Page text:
ADVERTISEMENT It is a standing reproach against the educated Bengali that he cannot write in his mother tongue. The reproach has perhaps an application still more forcible in the case of those who receive only an elementary education in the vernacular schools than in the case of their more educated ...
It is a standing reproach against the educated Bengali that he cannot write in his mother tongue. The reproach has perhaps an application still more forcible in the case of those who receive only an elementary education in the vernacular schools than in the case of their more educated brethren turned out of the colleges. But the Bengali student labours under a serious disadvantage in this respect; there exist no rules for the guidance, none at least which an ordinary teacher is able to prescribes for his study. The compiler of this little primer on Composition has endeavoured to collect in it some rules derived form the practice of the best writers in the language and from his own experience in Bengali composition. He has tried to render it suited to the capacity of beginners and to be as brief as well as clear as possible.
The first chapter of this primer seeks nearly to teach the beginners to form words into sentences and then to collect sentences into little essays. In the second chapter he has explained the existing practice of the best writers under three heads, (1) Correctness, (2) Precision, and (3) Perspicuity. He has entered into an elaborate discussions, but has simply laid down rules easily understood. In the third chapter he has explained the existing practice regarding that particular species of composition, with which, of all others, every person, in whatever rank of life is required to be most conversant—I mean letter-writing, the most useful of all forms of composition. He wished to add a chapter teaching the drawing up of ordinary legal instrument, such as leases and bonds. But he prefers to wait to see the reception which the little work meets with, before adding further to its bulk. The same consideration, viz.—a wish to avoid adding to the size and therefore to the cost of a primer which ought to be in every beginner’s hand, has led him to content himself with a limited number of illustrations and examples under each head. More can be easily supplied by the teacher.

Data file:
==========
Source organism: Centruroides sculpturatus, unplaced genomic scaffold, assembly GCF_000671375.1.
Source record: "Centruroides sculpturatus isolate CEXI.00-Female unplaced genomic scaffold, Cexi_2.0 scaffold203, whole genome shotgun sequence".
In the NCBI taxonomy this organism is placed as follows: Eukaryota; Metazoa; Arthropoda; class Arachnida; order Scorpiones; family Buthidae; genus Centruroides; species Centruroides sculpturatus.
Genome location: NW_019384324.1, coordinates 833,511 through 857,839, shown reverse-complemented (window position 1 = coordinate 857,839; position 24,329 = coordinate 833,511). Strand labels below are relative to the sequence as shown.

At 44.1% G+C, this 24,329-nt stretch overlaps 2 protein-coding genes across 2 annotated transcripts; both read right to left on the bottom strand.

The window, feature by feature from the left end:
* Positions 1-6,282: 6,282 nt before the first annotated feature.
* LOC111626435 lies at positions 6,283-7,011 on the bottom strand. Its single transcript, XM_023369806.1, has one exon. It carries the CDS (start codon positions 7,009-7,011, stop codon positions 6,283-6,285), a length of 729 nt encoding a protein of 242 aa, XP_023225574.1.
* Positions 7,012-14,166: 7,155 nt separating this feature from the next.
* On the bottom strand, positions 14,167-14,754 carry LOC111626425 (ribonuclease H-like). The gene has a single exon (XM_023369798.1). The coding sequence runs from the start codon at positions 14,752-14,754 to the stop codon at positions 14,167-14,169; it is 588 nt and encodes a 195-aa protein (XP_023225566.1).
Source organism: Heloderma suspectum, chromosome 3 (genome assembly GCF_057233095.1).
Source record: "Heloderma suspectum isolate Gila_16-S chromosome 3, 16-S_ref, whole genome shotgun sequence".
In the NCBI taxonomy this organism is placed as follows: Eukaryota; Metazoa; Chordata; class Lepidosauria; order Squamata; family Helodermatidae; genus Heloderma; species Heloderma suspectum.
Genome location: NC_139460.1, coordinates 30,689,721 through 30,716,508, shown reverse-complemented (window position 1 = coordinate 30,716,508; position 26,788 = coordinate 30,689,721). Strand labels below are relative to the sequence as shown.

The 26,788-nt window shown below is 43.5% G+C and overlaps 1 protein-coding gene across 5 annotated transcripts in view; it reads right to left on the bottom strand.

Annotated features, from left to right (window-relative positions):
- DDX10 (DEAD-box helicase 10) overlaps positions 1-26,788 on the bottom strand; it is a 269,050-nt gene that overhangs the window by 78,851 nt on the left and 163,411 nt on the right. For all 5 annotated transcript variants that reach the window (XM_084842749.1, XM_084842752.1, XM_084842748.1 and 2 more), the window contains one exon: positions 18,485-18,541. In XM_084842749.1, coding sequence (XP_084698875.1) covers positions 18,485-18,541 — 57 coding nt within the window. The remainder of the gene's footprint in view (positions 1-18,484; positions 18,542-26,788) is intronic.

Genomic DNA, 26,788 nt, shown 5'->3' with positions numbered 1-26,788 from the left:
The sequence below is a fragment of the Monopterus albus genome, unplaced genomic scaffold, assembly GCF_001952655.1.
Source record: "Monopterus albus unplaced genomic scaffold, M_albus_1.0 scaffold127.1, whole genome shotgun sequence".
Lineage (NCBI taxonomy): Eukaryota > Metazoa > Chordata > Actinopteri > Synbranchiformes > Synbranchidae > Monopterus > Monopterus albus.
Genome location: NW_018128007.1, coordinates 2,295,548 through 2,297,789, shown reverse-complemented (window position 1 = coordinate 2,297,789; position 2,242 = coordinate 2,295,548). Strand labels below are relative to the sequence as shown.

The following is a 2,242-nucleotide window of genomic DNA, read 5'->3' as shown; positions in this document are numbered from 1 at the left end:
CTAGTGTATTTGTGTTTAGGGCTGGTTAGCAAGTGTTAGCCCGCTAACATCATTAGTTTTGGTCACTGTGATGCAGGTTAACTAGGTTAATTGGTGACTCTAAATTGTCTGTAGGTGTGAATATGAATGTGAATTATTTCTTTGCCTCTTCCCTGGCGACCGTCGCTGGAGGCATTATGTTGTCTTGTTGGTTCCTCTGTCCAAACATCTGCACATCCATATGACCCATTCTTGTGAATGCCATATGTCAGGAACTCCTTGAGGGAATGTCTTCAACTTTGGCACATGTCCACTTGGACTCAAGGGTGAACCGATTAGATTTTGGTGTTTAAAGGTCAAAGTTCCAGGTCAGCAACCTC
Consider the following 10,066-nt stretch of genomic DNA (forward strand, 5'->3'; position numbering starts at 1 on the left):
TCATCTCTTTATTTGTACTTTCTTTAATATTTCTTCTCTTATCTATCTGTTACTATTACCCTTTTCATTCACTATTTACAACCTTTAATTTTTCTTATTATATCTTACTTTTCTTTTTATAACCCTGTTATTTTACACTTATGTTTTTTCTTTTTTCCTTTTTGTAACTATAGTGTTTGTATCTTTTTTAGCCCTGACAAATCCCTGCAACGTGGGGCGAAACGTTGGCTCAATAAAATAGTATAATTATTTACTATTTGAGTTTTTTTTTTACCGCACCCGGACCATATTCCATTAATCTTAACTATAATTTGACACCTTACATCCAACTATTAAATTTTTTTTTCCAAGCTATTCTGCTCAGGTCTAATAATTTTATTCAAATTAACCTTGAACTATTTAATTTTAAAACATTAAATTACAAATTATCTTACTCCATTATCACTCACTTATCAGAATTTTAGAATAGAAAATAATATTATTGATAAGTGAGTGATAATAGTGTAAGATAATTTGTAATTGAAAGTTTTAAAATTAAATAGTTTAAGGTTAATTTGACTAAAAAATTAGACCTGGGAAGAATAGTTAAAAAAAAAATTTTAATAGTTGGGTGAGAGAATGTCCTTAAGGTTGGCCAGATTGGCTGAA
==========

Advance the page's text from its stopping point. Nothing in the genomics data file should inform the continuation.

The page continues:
In conclusion he begs to say that this little primer is based on the English model, and that the only two terms used by English writers on the subject which he has rendered into Bengali are Subject (বিষয়) and Predicate—(বক্তব্য)